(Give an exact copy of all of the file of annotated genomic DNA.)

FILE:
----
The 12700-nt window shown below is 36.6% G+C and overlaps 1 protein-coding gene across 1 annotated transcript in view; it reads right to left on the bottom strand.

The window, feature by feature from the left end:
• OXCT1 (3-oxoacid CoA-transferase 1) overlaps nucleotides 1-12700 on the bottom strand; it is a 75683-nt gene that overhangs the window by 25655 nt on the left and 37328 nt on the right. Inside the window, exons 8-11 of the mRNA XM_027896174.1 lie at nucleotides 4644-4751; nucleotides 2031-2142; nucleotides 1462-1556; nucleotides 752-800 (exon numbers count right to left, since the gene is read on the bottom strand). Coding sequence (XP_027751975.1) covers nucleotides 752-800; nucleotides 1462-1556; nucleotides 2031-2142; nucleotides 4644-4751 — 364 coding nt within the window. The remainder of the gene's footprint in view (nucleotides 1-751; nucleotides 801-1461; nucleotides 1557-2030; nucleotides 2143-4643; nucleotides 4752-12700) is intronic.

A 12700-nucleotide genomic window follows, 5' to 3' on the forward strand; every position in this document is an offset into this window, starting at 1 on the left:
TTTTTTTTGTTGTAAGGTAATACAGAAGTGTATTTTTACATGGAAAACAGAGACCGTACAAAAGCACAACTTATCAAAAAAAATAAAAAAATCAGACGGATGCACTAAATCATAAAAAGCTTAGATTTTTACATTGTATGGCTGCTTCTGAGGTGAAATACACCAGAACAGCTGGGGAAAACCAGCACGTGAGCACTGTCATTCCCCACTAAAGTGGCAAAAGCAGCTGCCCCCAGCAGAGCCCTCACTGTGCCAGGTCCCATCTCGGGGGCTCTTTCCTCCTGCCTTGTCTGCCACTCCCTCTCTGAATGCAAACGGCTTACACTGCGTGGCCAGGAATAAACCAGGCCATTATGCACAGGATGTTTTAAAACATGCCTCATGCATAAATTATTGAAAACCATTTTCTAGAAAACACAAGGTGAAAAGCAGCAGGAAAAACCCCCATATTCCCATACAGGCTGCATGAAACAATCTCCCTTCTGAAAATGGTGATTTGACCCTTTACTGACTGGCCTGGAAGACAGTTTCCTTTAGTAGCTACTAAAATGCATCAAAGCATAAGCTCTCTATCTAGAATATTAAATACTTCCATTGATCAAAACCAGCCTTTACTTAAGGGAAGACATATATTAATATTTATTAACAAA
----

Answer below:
The 12700-nt window shown below is 36.6% G+C and overlaps 1 protein-coding gene across 1 annotated transcript in view; it reads right to left on the bottom strand.

The window, feature by feature from the left end:
• OXCT1 (3-oxoacid CoA-transferase 1) overlaps nucleotides 1-12700 on the bottom strand; it is a 75683-nt gene that overhangs the window by 25655 nt on the left and 37328 nt on the right. Inside the window, exons 8-11 of the mRNA XM_027896174.1 lie at nucleotides 4644-4751; nucleotides 2031-2142; nucleotides 1462-1556; nucleotides 752-800 (exon numbers count right to left, since the gene is read on the bottom strand). Coding sequence (XP_027751975.1) covers nucleotides 752-800; nucleotides 1462-1556; nucleotides 2031-2142; nucleotides 4644-4751 — 364 coding nt within the window. The remainder of the gene's footprint in view (nucleotides 1-751; nucleotides 801-1461; nucleotides 1557-2030; nucleotides 2143-4643; nucleotides 4752-12700) is intronic.

A 12700-nucleotide genomic window follows, 5' to 3' on the forward strand; every position in this document is an offset into this window, starting at 1 on the left:
TTTTTTTTGTTGTAAGGTAATACAGAAGTGTATTTTTACATGGAAAACAGAGACCGTACAAAAGCACAACTTATCAAAAAAAATAAAAAAATCAGACGGATGCACTAAATCATAAAAAGCTTAGATTTTTACATTGTATGGCTGCTTCTGAGGTGAAATACACCAGAACAGCTGGGGAAAACCAGCACGTGAGCACTGTCATTCCCCACTAAAGTGGCAAAAGCAGCTGCCCCCAGCAGAGCCCTCACTGTGCCAGGTCCCATCTCGGGGGCTCTTTCCTCCTGCCTTGTCTGCCACTCCCTCTCTGAATGCAAACGGCTTACACTGCGTGGCCAGGAATAAACCAGGCCATTATGCACAGGATGTTTTAAAACATGCCTCATGCATAAATTATTGAAAACCATTTTCTAGAAAACACAAGGTGAAAAGCAGCAGGAAAAACCCCCATATTCCCATACAGGCTGCATGAAACAATCTCCCTTCTGAAAATGGTGATTTGACCCTTTACTGACTGGCCTGGAAGACAGTTTCCTTTAGTAGCTACTAAAATGCATCAAAGCATAAGCTCTCTATCTAGAATATTAAATACTTCCATTGATCAAAACCAGCCTTTACTTAAGGGAAGACATATATTAATATTTATTAACAAA